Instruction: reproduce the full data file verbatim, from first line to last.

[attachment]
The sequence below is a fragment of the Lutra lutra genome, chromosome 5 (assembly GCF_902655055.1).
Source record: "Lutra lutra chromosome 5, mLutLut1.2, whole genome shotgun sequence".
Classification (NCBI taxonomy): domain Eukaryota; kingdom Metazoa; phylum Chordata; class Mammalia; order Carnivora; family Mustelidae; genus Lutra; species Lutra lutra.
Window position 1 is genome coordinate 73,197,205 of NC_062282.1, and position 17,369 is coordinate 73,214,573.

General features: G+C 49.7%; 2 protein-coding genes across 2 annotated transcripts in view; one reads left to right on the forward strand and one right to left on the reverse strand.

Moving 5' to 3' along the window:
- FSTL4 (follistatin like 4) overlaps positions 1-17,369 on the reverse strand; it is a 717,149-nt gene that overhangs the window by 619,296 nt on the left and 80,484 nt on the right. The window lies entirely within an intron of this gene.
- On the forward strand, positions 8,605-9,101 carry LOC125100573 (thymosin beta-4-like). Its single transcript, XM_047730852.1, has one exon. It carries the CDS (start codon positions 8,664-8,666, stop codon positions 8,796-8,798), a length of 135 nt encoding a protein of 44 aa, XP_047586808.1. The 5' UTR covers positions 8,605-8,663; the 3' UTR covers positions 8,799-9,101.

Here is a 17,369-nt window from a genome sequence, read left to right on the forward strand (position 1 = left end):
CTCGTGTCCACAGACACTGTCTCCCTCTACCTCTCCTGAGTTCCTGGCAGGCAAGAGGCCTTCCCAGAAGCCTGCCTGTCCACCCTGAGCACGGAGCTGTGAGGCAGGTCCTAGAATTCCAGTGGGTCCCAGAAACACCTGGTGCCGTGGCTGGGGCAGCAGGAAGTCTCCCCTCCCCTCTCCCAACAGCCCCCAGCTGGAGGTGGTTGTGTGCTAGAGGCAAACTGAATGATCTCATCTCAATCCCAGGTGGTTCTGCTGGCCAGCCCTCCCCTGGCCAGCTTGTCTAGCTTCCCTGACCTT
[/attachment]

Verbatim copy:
The sequence below is a fragment of the Lutra lutra genome, chromosome 5 (assembly GCF_902655055.1).
Source record: "Lutra lutra chromosome 5, mLutLut1.2, whole genome shotgun sequence".
Classification (NCBI taxonomy): domain Eukaryota; kingdom Metazoa; phylum Chordata; class Mammalia; order Carnivora; family Mustelidae; genus Lutra; species Lutra lutra.
Window position 1 is genome coordinate 73,197,205 of NC_062282.1, and position 17,369 is coordinate 73,214,573.

General features: G+C 49.7%; 2 protein-coding genes across 2 annotated transcripts in view; one reads left to right on the forward strand and one right to left on the reverse strand.

Moving 5' to 3' along the window:
- FSTL4 (follistatin like 4) overlaps positions 1-17,369 on the reverse strand; it is a 717,149-nt gene that overhangs the window by 619,296 nt on the left and 80,484 nt on the right. The window lies entirely within an intron of this gene.
- On the forward strand, positions 8,605-9,101 carry LOC125100573 (thymosin beta-4-like). Its single transcript, XM_047730852.1, has one exon. It carries the CDS (start codon positions 8,664-8,666, stop codon positions 8,796-8,798), a length of 135 nt encoding a protein of 44 aa, XP_047586808.1. The 5' UTR covers positions 8,605-8,663; the 3' UTR covers positions 8,799-9,101.

Here is a 17,369-nt window from a genome sequence, read left to right on the forward strand (position 1 = left end):
CTCGTGTCCACAGACACTGTCTCCCTCTACCTCTCCTGAGTTCCTGGCAGGCAAGAGGCCTTCCCAGAAGCCTGCCTGTCCACCCTGAGCACGGAGCTGTGAGGCAGGTCCTAGAATTCCAGTGGGTCCCAGAAACACCTGGTGCCGTGGCTGGGGCAGCAGGAAGTCTCCCCTCCCCTCTCCCAACAGCCCCCAGCTGGAGGTGGTTGTGTGCTAGAGGCAAACTGAATGATCTCATCTCAATCCCAGGTGGTTCTGCTGGCCAGCCCTCCCCTGGCCAGCTTGTCTAGCTTCCCTGACCTT